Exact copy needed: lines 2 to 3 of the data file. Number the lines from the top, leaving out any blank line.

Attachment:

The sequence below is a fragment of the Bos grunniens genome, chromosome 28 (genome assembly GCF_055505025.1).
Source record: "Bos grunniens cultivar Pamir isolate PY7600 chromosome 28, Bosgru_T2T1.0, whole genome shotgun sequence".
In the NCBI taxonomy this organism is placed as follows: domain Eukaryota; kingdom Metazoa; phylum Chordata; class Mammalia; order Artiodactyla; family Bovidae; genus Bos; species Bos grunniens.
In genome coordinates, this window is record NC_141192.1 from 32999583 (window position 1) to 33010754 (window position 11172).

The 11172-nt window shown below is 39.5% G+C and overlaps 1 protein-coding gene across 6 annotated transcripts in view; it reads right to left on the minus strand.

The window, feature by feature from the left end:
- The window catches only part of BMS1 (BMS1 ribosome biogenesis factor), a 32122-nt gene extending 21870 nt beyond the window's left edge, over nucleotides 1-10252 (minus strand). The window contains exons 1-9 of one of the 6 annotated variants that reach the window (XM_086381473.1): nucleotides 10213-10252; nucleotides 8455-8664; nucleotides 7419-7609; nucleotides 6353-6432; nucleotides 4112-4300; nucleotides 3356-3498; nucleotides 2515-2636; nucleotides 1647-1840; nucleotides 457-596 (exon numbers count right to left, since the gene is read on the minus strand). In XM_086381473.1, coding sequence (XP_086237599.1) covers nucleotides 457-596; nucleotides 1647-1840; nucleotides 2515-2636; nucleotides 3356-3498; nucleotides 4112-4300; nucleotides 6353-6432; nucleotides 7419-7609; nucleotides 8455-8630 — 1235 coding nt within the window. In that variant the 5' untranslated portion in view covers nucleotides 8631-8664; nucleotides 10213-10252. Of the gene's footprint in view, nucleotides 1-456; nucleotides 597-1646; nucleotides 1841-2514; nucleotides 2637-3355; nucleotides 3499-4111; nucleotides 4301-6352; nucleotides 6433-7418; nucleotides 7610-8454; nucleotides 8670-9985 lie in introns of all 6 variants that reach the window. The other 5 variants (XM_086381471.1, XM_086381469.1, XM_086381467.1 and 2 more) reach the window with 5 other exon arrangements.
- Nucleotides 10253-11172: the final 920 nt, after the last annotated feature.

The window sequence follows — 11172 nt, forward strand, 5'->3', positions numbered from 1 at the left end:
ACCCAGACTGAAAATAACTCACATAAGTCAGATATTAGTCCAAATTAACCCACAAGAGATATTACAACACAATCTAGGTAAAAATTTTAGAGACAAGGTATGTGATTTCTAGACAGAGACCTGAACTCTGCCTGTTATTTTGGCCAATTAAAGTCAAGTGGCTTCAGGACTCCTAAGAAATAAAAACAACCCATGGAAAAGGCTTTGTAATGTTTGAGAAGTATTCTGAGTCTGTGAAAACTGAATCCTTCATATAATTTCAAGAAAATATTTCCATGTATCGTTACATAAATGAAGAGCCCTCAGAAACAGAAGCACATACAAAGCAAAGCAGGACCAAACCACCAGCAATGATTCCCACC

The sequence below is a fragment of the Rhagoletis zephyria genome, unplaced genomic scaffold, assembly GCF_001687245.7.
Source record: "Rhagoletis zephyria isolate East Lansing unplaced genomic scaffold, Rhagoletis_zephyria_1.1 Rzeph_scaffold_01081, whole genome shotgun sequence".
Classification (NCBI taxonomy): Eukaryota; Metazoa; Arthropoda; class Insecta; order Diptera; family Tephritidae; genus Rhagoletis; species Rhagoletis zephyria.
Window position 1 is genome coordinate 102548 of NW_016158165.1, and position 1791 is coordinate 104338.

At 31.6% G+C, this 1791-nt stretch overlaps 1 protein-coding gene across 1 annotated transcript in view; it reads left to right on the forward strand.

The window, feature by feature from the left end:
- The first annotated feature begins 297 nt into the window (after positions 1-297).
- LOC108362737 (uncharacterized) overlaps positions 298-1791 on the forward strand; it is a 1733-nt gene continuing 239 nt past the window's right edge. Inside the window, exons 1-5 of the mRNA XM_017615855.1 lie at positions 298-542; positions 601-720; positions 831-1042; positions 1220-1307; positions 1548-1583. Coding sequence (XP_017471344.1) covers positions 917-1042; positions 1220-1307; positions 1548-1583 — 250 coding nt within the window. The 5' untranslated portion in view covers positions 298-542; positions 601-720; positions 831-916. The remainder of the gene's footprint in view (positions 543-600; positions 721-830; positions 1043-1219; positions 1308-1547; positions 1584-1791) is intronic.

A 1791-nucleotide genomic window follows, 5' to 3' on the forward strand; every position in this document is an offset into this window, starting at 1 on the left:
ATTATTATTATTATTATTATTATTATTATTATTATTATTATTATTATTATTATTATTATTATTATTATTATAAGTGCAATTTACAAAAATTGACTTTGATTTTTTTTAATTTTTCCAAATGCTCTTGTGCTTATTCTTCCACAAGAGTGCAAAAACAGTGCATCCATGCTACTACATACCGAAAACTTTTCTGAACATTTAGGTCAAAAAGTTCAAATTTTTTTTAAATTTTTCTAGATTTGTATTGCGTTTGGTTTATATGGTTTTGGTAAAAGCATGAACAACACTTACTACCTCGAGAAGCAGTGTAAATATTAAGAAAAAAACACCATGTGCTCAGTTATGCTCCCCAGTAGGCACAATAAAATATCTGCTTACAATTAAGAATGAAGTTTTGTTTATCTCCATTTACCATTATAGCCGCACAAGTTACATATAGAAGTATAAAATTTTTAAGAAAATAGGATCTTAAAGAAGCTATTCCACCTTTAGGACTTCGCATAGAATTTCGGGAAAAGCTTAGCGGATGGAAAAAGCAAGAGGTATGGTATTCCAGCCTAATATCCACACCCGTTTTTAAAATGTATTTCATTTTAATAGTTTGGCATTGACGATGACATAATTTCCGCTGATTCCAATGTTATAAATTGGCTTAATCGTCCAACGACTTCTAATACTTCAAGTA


Source record: "Bos grunniens cultivar Pamir isolate PY7600 chromosome 28, Bosgru_T2T1.0, whole genome shotgun sequence".
In the NCBI taxonomy this organism is placed as follows: domain Eukaryota; kingdom Metazoa; phylum Chordata; class Mammalia; order Artiodactyla; family Bovidae; genus Bos; species Bos grunniens.